By 2030, Seattle plans to have 90% of all personal trips have zero greenhouse gas emissions, opening up substantial funding for bikes and allowing for the completion of critical infrastructure.
Bentonville is home to more than 60 miles of trails, with 500 miles of trails accessible within the Northwest Arkansas region.
A participant in PeopleForBikes' Final Mile program — which helped five U.S. cities move faster, more efficiently and more equitably to build better mobility networks — Pittsburgh completed 50 new network miles from 2019-2021 as part of its Bike(+) Plan, and plans on completing another 15 miles in 2022.
Philadelphia has consistently seen an increase in bicycling year over year and to keep its numbers growing, the city continues to expand its on- and off-street infrastructure, use LED lighting to illuminate its network and make all-season bicycling more accessible through winter snow clearing efforts.
Home to less than 8,000 residents, Ashland, Wisconsin, epitomizes some of the things that can make small towns great for bicycling: It has a total area of 13.7 square miles and core services — things like doctors, dentists, grocery stores, schools, jobs and social services — are easily accessible by bike, no matter where you live.
With the launch of the Youth Cycling Coalition pilot Morgantown has rallied around cycling, investing not only in youth bicycling but also the sort of comprehensive infrastructure needed to ensure people of all ages and abilities are able to comfortably ride.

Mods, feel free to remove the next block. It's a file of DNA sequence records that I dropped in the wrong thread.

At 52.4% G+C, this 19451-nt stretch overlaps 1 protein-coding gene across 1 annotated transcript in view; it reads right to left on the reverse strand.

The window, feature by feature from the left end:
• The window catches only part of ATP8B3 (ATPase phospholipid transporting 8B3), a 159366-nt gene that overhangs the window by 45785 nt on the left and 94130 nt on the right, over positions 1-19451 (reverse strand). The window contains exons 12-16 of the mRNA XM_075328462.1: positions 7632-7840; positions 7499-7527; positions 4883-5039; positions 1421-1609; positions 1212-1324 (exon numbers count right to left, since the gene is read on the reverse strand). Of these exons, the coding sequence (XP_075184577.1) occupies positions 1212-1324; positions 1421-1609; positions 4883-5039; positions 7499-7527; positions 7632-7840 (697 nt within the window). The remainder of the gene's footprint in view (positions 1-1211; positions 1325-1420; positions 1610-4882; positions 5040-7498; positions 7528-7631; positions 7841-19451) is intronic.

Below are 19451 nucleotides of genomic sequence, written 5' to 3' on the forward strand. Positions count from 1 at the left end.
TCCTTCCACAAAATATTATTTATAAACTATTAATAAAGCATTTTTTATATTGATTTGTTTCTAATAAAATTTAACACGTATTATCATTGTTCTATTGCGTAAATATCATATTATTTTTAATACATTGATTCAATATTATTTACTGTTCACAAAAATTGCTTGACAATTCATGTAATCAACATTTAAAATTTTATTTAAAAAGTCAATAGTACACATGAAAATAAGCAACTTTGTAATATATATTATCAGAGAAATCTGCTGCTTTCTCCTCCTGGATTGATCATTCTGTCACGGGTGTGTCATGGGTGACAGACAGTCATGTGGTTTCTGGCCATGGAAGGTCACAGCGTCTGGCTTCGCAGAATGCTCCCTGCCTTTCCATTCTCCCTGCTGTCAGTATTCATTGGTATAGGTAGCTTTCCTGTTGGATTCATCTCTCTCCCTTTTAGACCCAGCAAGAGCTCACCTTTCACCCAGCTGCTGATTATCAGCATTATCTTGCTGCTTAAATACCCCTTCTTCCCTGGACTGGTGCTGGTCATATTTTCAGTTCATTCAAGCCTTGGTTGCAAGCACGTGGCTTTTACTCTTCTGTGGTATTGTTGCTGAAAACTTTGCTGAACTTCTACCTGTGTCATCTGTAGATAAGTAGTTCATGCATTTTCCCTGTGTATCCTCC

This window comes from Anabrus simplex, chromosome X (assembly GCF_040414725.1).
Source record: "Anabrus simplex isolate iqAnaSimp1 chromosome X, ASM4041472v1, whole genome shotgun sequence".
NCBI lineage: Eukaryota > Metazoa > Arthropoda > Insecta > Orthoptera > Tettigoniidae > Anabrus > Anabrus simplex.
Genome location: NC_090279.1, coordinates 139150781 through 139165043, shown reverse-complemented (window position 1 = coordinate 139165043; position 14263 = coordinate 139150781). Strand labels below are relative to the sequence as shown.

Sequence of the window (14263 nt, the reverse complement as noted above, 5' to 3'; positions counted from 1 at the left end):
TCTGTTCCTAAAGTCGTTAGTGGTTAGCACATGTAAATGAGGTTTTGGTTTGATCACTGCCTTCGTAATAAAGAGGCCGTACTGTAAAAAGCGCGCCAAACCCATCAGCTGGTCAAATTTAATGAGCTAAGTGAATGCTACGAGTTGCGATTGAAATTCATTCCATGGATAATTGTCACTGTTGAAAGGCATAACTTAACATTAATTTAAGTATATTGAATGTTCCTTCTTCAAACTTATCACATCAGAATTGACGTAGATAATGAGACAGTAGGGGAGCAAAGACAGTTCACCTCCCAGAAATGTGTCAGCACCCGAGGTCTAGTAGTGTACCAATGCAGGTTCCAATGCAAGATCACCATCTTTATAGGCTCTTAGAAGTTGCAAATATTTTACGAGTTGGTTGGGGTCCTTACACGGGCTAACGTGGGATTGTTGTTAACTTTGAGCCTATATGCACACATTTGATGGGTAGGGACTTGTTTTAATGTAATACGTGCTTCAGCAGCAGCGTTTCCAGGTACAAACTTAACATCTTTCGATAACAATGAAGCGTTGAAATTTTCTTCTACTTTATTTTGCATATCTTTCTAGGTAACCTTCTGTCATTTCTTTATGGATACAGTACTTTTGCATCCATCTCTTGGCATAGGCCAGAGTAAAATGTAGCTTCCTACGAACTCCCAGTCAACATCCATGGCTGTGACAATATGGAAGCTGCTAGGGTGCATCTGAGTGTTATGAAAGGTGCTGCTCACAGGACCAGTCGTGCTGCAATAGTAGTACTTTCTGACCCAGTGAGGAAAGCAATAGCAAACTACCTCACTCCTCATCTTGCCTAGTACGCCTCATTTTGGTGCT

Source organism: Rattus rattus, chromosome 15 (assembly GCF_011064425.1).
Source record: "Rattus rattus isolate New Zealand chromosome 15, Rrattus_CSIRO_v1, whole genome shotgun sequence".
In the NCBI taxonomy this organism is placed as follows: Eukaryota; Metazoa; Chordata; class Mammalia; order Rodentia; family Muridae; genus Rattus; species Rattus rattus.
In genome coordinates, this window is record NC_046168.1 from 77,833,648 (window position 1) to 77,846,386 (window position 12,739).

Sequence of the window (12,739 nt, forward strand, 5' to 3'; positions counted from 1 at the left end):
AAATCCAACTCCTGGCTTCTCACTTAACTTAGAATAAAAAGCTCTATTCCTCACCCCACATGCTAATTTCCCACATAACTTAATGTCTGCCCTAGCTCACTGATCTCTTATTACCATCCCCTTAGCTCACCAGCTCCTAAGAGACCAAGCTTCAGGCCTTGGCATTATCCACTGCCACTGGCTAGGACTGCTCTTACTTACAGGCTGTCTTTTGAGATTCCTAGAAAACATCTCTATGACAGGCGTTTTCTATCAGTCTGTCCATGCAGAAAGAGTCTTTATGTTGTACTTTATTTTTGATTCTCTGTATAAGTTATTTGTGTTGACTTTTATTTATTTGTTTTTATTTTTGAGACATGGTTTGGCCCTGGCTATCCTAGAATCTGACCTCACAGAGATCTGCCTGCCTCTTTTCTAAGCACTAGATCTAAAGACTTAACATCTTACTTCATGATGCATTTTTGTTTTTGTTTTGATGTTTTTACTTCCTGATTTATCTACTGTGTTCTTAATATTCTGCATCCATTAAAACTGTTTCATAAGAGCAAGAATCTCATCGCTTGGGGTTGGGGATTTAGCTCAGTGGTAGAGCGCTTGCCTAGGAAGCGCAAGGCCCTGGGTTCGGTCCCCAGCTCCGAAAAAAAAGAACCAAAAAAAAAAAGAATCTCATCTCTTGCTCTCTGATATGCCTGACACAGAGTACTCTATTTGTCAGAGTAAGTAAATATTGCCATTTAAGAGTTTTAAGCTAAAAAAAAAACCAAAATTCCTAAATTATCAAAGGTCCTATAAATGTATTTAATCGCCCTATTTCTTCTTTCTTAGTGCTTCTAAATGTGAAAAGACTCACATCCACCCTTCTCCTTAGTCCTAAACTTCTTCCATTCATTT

Bicycling is the fastest growing mode of transportation in Vancouver, with trips increasing by a full 40% between 2008 and 2011 alone. The city also has more than 450 lane-kilometers (around 279 miles) of bike routes with more being added every year.
Most essential services are within an easily bikeable distance of residents, and thanks to Berkeley's “Bike Boulevards,” the city’s network of low-stress neighborhood streets, there are usually multiple ways to safely reach a destination.
In Austin, Texas, a more than 400-mile bike network is being built in record time. As of September 2021, 215 miles of the all ages and abilities network were complete, connecting protected bike lanes, neighborhood bikeways and urban trails.
Crested Butte's off-road trail network is where its draw truly comes to life. Designated as the wildflower capital of Colorado, all it takes is one ride down any number of trails surrounding Crested Butte to understand why its beauty captivates locals and tourists alike, year after year.